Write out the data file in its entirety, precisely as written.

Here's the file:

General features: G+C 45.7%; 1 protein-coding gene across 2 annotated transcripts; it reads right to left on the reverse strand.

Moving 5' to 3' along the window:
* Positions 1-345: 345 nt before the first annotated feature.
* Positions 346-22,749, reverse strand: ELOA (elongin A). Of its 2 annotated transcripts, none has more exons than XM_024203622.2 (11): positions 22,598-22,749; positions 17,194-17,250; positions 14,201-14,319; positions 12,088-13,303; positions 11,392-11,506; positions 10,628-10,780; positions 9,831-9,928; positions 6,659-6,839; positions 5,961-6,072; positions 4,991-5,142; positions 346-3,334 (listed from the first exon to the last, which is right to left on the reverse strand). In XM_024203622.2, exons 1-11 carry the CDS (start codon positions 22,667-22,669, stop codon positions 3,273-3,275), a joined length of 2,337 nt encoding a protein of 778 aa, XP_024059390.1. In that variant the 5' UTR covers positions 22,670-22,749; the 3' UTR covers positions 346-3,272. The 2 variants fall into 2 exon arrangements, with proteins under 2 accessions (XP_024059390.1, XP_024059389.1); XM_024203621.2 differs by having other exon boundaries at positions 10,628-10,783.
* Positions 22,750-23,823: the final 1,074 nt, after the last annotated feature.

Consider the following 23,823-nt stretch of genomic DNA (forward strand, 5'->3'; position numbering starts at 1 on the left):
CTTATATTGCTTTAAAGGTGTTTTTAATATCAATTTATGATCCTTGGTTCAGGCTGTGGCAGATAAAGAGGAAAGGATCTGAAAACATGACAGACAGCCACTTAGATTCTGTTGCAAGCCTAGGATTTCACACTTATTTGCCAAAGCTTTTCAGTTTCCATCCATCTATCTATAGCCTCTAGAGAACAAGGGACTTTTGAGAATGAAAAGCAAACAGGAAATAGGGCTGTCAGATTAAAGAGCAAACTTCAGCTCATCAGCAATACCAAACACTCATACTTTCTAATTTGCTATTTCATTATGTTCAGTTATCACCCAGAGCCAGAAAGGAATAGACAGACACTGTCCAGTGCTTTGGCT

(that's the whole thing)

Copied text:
General features: G+C 45.7%; 1 protein-coding gene across 2 annotated transcripts; it reads right to left on the reverse strand.

Moving 5' to 3' along the window:
* Positions 1-345: 345 nt before the first annotated feature.
* Positions 346-22,749, reverse strand: ELOA (elongin A). Of its 2 annotated transcripts, none has more exons than XM_024203622.2 (11): positions 22,598-22,749; positions 17,194-17,250; positions 14,201-14,319; positions 12,088-13,303; positions 11,392-11,506; positions 10,628-10,780; positions 9,831-9,928; positions 6,659-6,839; positions 5,961-6,072; positions 4,991-5,142; positions 346-3,334 (listed from the first exon to the last, which is right to left on the reverse strand). In XM_024203622.2, exons 1-11 carry the CDS (start codon positions 22,667-22,669, stop codon positions 3,273-3,275), a joined length of 2,337 nt encoding a protein of 778 aa, XP_024059390.1. In that variant the 5' UTR covers positions 22,670-22,749; the 3' UTR covers positions 346-3,272. The 2 variants fall into 2 exon arrangements, with proteins under 2 accessions (XP_024059390.1, XP_024059389.1); XM_024203621.2 differs by having other exon boundaries at positions 10,628-10,783.
* Positions 22,750-23,823: the final 1,074 nt, after the last annotated feature.

Consider the following 23,823-nt stretch of genomic DNA (forward strand, 5'->3'; position numbering starts at 1 on the left):
CTTATATTGCTTTAAAGGTGTTTTTAATATCAATTTATGATCCTTGGTTCAGGCTGTGGCAGATAAAGAGGAAAGGATCTGAAAACATGACAGACAGCCACTTAGATTCTGTTGCAAGCCTAGGATTTCACACTTATTTGCCAAAGCTTTTCAGTTTCCATCCATCTATCTATAGCCTCTAGAGAACAAGGGACTTTTGAGAATGAAAAGCAAACAGGAAATAGGGCTGTCAGATTAAAGAGCAAACTTCAGCTCATCAGCAATACCAAACACTCATACTTTCTAATTTGCTATTTCATTATGTTCAGTTATCACCCAGAGCCAGAAAGGAATAGACAGACACTGTCCAGTGCTTTGGCT